GPs are to continue to vaccinate pregnant women against whooping cough ‘until further notice’, after recent figures showed the programme had high uptake rates and cases of the illness were falling.
The Department of Health announced that a review of the temporary programme by the Joint Committee of Vaccinations and Immunisations had concluded the campaign should continue, and that NHS England would be re-commissioning the service shortly.
Recent Health Protection Agency (now a part of Public Health England) data show that in January this year almost 60% of pregnant women were vaccinated against whooping cough, and cases of the illness fell.
There were 668 cases reported in January 2013, down from 835 cases in December 2012, and this was the third consecutive month in which the numbers of reported cases had fallen.
The DH launched their £10 million programme in September last year, after a total of 9,741 cases of whooping cough were reported in England and Wales in 2012, more than ten times higher than the number of cases reported in 2011.
NHS England will commission the programme for pregnant women this year until further notice, and will collect data to assess the vaccine’s uptake, the DH said.
The DH’s March Vaccine Update said: ‘In light of recent advice from JCVI, the NHS Commissioning Board will continue the pertussis immunisations programme for pregnant women in 2013/14 until further notice, with collection of data to support assessment of vaccine coverage.
‘An announcement and the continuation of the temporary programme and the accompanying data collection will be made in the next few weeks in a letter to the NHS organisations from the Department of Health, the NHS Commissioning Board and Public Health England.’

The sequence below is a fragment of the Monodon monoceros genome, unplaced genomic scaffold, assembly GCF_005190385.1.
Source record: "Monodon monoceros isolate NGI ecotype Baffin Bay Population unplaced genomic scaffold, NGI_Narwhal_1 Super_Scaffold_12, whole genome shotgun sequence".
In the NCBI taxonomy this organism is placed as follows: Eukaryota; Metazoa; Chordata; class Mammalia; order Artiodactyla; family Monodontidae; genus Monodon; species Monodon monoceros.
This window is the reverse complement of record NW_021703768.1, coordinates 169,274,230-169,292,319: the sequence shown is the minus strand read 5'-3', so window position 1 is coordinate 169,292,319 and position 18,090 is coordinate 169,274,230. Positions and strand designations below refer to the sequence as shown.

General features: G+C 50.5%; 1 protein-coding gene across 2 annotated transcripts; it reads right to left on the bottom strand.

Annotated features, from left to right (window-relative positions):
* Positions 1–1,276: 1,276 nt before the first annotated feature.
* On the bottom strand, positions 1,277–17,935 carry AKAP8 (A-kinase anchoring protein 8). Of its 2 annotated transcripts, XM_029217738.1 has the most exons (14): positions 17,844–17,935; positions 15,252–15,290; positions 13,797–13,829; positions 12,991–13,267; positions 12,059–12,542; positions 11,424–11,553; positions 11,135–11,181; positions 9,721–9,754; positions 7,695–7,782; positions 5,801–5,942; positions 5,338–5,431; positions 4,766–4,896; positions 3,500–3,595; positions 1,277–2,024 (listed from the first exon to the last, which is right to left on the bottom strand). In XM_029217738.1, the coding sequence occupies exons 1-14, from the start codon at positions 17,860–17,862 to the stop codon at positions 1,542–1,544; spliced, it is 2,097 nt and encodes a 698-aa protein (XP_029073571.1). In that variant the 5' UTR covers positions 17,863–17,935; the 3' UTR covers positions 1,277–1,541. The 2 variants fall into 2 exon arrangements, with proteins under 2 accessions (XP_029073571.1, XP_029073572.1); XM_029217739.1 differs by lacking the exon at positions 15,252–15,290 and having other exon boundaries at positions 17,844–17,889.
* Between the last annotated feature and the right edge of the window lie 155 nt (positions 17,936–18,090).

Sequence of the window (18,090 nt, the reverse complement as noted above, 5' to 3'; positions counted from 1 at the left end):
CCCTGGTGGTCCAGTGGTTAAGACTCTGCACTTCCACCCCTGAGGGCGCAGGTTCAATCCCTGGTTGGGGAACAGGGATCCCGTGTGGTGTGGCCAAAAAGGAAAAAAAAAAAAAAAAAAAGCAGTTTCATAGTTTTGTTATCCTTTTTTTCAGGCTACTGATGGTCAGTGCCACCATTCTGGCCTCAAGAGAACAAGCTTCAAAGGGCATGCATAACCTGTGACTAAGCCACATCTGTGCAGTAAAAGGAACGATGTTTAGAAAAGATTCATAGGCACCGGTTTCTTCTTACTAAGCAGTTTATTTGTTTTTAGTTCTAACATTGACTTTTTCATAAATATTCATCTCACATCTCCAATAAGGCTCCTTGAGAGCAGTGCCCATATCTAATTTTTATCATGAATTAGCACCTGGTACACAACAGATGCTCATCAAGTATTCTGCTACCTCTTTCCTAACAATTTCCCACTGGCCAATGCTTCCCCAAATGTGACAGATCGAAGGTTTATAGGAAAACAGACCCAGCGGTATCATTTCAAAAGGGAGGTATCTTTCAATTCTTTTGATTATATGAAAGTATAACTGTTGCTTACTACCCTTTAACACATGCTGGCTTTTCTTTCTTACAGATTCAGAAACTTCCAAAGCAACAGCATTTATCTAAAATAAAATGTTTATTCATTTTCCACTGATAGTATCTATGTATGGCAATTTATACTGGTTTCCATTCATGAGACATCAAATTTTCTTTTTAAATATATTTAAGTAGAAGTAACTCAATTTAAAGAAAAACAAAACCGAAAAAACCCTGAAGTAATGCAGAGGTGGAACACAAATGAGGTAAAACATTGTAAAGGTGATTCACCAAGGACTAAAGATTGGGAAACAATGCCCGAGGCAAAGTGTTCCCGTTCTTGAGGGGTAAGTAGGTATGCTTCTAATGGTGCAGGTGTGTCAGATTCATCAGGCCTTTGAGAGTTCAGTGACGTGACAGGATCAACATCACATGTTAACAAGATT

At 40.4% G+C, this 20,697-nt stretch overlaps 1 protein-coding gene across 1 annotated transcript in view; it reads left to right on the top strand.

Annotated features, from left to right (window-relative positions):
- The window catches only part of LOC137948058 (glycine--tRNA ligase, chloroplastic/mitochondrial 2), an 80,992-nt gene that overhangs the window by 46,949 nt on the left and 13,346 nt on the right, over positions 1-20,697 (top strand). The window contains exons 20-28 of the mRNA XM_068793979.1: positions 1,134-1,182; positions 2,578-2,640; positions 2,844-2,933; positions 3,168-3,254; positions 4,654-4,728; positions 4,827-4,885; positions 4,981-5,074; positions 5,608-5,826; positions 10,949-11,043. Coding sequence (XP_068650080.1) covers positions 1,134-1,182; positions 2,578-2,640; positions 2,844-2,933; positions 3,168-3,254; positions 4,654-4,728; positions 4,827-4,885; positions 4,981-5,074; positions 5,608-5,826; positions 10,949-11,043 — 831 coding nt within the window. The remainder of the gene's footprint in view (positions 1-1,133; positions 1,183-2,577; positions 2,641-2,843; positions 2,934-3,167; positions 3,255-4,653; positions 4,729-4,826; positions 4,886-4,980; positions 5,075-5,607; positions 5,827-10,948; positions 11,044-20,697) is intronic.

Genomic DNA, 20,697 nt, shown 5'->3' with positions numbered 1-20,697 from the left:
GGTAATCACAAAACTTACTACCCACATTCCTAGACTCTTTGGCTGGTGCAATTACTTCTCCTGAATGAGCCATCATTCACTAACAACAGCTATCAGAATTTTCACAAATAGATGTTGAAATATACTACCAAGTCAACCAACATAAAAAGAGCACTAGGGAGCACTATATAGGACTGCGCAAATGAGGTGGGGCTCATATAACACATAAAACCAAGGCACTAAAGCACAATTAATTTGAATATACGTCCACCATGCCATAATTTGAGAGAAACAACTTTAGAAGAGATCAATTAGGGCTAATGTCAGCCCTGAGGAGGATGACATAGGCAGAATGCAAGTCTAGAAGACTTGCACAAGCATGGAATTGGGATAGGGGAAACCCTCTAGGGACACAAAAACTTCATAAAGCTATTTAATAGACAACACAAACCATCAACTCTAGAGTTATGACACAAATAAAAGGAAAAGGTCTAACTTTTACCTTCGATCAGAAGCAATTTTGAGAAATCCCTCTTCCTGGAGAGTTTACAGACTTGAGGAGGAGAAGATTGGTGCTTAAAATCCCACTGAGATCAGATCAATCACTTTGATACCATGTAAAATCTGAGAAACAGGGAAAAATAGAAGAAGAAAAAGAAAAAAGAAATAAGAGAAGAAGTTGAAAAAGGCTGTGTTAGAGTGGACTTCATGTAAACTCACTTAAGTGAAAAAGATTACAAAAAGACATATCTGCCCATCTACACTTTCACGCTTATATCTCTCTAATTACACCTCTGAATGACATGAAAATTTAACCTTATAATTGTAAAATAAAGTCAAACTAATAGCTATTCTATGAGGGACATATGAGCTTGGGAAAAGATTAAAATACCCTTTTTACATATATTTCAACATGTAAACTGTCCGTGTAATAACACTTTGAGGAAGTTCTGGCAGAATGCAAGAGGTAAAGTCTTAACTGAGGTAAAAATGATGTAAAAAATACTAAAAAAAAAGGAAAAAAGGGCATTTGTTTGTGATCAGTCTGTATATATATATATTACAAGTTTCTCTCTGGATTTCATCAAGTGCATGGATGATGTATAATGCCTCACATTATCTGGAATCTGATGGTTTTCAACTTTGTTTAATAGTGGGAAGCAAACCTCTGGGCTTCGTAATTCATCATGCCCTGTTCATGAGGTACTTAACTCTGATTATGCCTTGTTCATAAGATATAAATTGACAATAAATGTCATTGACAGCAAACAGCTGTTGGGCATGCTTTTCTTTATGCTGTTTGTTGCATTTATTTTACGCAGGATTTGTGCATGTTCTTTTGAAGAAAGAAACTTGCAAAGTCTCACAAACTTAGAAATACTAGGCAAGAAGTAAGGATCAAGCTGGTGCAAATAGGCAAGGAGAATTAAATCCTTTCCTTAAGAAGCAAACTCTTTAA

Women aged between 28 and 38 weeks pregnant now receive the Repevax vaccine as part of their routine antenatal appointment with a nurse, midwife or GP, with GPs paid the standard IOS fee of £7.60 for administering the vaccine.
But earlier this year Pulse revealed that the brunt of the work was falling on GPs shoulders, as midwives felt they did not have the capacity or training to administer the vaccine. GPs were also responsible for chasing up patients to ensure all eligible women received the vaccine.
Dr George Kassianos, the RCGP immunisation lead and a GP in Bracknell, Berkshire, welcomed the extension of the programme but called for a booster vaccination for school children too.
He said: ‘This is what was expected. We couldn’t stop the programme now, with the risk of the spread of the disease still there. Numbers have fallen and this is thanks to the programme. We haven’t lost any babies and that is thanks to the programme.’
‘But the disease is still circulating. We need to continue to vaccinate pregnant women. We also need to introduce booster vaccine for adolescents aged 12 to 14 years.’
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